According to the application, Fulton Street Brewery started using this tap on December 31, 2009.

Although most people think of words and phrases as trademarks, this application demonstrates the ability to file a trademark application to protect a design feature of a product. The design of a product is generally registerable as a trademark as long as it is not functional. Section 2(e)(5) and Section 23(c) of the Trademark Act prohibit the registration of "matter that, as a whole, is functional."

A feature is functional if it is "essential to the use or purpose of the article or if it affects the cost of quality of the article." TMEP 1202.02(a)(iii)(A); TrafFix Devices, Inc. v. Mktg. Displays, Inc., 532 U.S. 23, 33, (2001). The Trademark Office will consider the following factors when determining if an article is functional, and thus not protectable as a trademark:
  1. the existence of a utility patent that discloses the utilitarian advantages of the design sought to be registered;
  2. advertising by the applicant that touts the utilitarian advantages of the design;
  3. facts pertaining to the availability of alternative designs; and
  4. facts pertaining to whether the design results from a comparatively simple or inexpensive method of manufacture.
TMEP 1202.02(a)(v). Unlike patent law, trademark law is design to protect a company's reputation and goodwill, not the way something works. Thus, the "functionality doctrine prevents trademark law, which seeks to promote competition by protecting a firm's reputation, from instead inhibiting legitimate competition by allowing a producer to control a useful product feature." Qualitex Co. v. Jacobson Prods. Co., 514 U.S. 159 (1995).

The design of the Shock Top tap does not have any apparent utilitarian advantages. It does not make the pouring of beer any easier. It is not the most inexpensive way to make a tap. And it does not prevent others from designing their own versions of a efficient beer tap. Instead, it is highly creative and displays a unique design that is much more artful than fucntional. Thus, I do not think Fulton Street Brewery will have any functionality issues with getting this trademark registered.

Tuesday, February 9, 2016

ALFRED HITCHCOCK Trademarks Filed by Late Director's Estate

On February 4th, Alfred Hitchcock, LLC, the legal entity that owns the rights to Alfred Hitchcock's works and is operated by his estate, filed multiple trademark applications at the U.S. Patent and Trademark Office for the late director's name (word marks) and for the logo seen below (design marks).
Both the word mark applications and the design mark applications were filed in the same classes of goods and services. The applications seek to protect the use of the name ALFRED HITCHCOCK and the logo seen above on recordings of motion pictures and TV shows, computer software, jewelry, clothing, toys, and wines and liqueurs. The applications for these goods were filed on a intent-to-use basis, meaning the estate is not using the trademarks on these items in commerce yet, but has a bona fide intention to do so soon.

Further, the estate is actively engaged in the licensing of photographs, as seen below, and filed a word mark application and design mark application in Class 045 for the "[l]icensing of intellectual property."
Alfred Hitchcock, LLC owns two other trademark registrations, one for ALFRED HITCHOCK'S in Class 016 for "series of mystery books and periodicals; namely, mystery magazines" and the other for ALFRED HITCHCOCK PRESENTS in Class 009 for "a Series of Motion Picture Films for Theatrical and Television Use; a Series of Pre-Recorded Phonograph Records and Pre-Recorded Audio and Video Magnetic Tapes in Cartridges and Cassettes; Optical Viewers for Three-Dimensional Graphic Representations and Pictorial Inserts Therefore[.]"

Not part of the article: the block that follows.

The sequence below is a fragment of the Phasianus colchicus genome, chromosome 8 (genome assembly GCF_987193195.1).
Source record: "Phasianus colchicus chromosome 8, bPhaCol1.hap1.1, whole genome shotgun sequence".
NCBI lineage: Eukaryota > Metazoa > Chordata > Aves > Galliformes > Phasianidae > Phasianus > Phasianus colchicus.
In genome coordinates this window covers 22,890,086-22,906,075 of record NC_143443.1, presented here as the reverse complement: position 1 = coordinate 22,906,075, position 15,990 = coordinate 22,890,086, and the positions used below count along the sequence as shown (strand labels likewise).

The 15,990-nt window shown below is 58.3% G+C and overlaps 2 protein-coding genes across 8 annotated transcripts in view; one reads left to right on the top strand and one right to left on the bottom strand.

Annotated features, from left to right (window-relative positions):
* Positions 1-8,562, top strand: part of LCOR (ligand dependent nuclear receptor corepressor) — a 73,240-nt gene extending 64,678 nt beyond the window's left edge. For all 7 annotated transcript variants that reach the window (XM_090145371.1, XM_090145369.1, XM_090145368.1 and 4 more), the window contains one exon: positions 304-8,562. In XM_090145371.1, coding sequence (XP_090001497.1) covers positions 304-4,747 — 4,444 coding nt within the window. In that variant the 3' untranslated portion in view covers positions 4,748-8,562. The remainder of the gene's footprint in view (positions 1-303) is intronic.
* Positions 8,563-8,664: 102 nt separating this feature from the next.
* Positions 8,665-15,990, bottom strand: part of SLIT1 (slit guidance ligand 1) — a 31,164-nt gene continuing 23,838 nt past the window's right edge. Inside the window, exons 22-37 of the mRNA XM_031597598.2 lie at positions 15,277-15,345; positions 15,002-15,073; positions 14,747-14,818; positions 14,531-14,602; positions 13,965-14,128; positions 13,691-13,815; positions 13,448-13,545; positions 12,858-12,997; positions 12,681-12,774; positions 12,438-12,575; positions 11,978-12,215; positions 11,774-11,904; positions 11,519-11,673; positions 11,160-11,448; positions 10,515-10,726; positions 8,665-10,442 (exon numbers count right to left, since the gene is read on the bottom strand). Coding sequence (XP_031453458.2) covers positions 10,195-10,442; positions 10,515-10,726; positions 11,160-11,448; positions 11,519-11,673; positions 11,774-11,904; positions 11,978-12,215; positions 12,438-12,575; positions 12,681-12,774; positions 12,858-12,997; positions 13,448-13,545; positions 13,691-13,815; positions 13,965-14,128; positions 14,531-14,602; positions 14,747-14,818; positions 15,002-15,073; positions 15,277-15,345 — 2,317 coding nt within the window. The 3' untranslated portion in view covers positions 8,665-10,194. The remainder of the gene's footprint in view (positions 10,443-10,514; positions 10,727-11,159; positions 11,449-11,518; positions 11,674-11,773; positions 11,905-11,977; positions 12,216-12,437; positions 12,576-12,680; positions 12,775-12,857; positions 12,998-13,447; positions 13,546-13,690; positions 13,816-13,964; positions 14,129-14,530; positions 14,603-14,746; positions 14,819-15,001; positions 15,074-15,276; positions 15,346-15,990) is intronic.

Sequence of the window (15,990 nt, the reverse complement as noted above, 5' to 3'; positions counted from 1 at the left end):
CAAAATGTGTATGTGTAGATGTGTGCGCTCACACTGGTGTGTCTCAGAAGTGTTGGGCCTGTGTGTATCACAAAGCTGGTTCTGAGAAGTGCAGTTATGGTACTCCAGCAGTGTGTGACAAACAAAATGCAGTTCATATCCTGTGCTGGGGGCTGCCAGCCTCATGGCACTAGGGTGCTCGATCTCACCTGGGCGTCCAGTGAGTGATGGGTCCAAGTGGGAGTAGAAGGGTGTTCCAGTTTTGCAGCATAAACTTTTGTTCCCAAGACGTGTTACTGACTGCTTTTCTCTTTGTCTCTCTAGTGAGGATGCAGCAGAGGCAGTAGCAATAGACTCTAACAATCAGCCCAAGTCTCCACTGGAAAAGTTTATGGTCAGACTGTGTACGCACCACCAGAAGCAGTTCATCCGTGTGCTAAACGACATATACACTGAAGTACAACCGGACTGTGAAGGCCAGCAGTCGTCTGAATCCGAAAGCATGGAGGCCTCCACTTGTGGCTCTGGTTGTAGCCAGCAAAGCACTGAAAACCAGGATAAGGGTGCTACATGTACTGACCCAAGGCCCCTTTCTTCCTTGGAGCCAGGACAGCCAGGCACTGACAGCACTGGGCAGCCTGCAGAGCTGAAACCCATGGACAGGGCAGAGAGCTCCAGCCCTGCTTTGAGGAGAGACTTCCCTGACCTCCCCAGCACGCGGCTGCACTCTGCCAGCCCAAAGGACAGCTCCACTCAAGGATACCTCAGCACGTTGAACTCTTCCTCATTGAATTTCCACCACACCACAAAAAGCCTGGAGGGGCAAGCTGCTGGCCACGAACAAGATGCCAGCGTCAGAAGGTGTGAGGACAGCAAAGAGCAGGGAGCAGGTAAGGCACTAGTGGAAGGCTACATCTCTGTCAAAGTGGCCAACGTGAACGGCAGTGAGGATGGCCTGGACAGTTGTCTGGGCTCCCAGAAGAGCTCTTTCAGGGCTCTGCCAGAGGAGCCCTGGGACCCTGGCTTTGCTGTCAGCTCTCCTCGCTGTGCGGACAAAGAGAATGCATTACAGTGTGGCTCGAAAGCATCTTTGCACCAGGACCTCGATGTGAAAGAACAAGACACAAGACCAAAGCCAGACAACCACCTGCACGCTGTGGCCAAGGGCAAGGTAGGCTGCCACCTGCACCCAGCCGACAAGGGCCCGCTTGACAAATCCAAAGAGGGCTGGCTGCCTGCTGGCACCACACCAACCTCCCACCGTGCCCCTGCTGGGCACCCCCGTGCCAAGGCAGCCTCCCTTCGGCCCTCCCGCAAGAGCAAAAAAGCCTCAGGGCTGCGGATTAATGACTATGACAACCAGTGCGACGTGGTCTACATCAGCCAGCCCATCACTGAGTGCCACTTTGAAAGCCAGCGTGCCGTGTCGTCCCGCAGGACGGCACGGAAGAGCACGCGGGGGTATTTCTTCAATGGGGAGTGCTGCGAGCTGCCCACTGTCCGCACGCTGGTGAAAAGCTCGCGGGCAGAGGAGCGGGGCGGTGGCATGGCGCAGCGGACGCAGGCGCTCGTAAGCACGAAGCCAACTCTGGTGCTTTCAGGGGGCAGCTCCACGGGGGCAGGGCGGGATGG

The use of a deceased celebrity's name and likeness is also protected by right of publicity laws, which vary from state to state, but it is not uncommon to see estates supplement such rights by seeking federal trademark registrations such as these. In other words, just because an estate has not filed a trademark application for a celebrity's name on certain goods or services does not mean use of the name by another is lawful.

Monday, February 8, 2016

D.C. Comics Prepares for Wonder Woman Movie With Ten Trademark Filings

The new Wonder Woman movie isn't set to release for almost another year and a half (June 2017) but D.C. Comics is already taking steps to protect the movie's logo. On February 3rd, D.C. Comic E.C. Publications, Inc. filed ten federal trademark applications for the logo seen below.
D.C. filed each application in a different class of goods or services, hence the ten different applications for the same logo. By being in ten different classes, D.C. is attempting to secure a broad range of legal protection guarding against use of a similar logo on many different goods and services.

Some of the goods and services included in these applications are entertainment services related to video games, movies, and television shows, vegetable juice, cookies, toys and sporting goods, clothing, bags, books, jewelry, and cosmetics. D.C. filed each application on an intent-to-use basis, meaning the company is not currently using the marks in commerce yet (which makes sense given the release date of the movie).

It's not uncommon to see entertainment companies file trademark applications covering a wide range of goods and services prior to the release of a movie or television show. These trademark filings protect not only the show or movie itself, but also a wide range of merchandise associated with the goodwill generated by the production. The trademark filings prevent counterfeiters from filing similar marks, allow the company to more easily license use of the mark on a variety of goods, and help the company prevent counterfeit goods bearing the logo from entering the country.